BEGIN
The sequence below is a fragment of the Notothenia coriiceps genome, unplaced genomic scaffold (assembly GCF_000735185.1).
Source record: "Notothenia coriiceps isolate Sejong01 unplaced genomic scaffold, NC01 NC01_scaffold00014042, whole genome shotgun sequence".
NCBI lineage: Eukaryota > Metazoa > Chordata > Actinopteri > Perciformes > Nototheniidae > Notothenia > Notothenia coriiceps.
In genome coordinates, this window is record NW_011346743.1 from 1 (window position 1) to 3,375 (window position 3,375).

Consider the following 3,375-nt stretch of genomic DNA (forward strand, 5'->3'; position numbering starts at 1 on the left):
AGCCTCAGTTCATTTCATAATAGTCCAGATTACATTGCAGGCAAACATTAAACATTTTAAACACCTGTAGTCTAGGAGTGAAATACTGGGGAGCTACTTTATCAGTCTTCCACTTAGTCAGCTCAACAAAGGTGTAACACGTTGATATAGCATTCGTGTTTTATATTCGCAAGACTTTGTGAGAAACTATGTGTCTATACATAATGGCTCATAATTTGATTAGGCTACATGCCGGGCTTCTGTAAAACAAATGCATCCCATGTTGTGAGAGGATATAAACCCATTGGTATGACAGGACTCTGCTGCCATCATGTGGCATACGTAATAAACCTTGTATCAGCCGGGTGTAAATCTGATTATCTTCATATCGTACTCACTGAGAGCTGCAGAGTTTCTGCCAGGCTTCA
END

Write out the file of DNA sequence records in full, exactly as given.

The sequence below is a fragment of the Notothenia coriiceps genome, unplaced genomic scaffold (assembly GCF_000735185.1).
Source record: "Notothenia coriiceps isolate Sejong01 unplaced genomic scaffold, NC01 NC01_scaffold00014042, whole genome shotgun sequence".
NCBI lineage: Eukaryota > Metazoa > Chordata > Actinopteri > Perciformes > Nototheniidae > Notothenia > Notothenia coriiceps.
In genome coordinates, this window is record NW_011346743.1 from 1 (window position 1) to 3,375 (window position 3,375).

Consider the following 3,375-nt stretch of genomic DNA (forward strand, 5'->3'; position numbering starts at 1 on the left):
AGCCTCAGTTCATTTCATAATAGTCCAGATTACATTGCAGGCAAACATTAAACATTTTAAACACCTGTAGTCTAGGAGTGAAATACTGGGGAGCTACTTTATCAGTCTTCCACTTAGTCAGCTCAACAAAGGTGTAACACGTTGATATAGCATTCGTGTTTTATATTCGCAAGACTTTGTGAGAAACTATGTGTCTATACATAATGGCTCATAATTTGATTAGGCTACATGCCGGGCTTCTGTAAAACAAATGCATCCCATGTTGTGAGAGGATATAAACCCATTGGTATGACAGGACTCTGCTGCCATCATGTGGCATACGTAATAAACCTTGTATCAGCCGGGTGTAAATCTGATTATCTTCATATCGTACTCACTGAGAGCTGCAGAGTTTCTGCCAGGCTTCA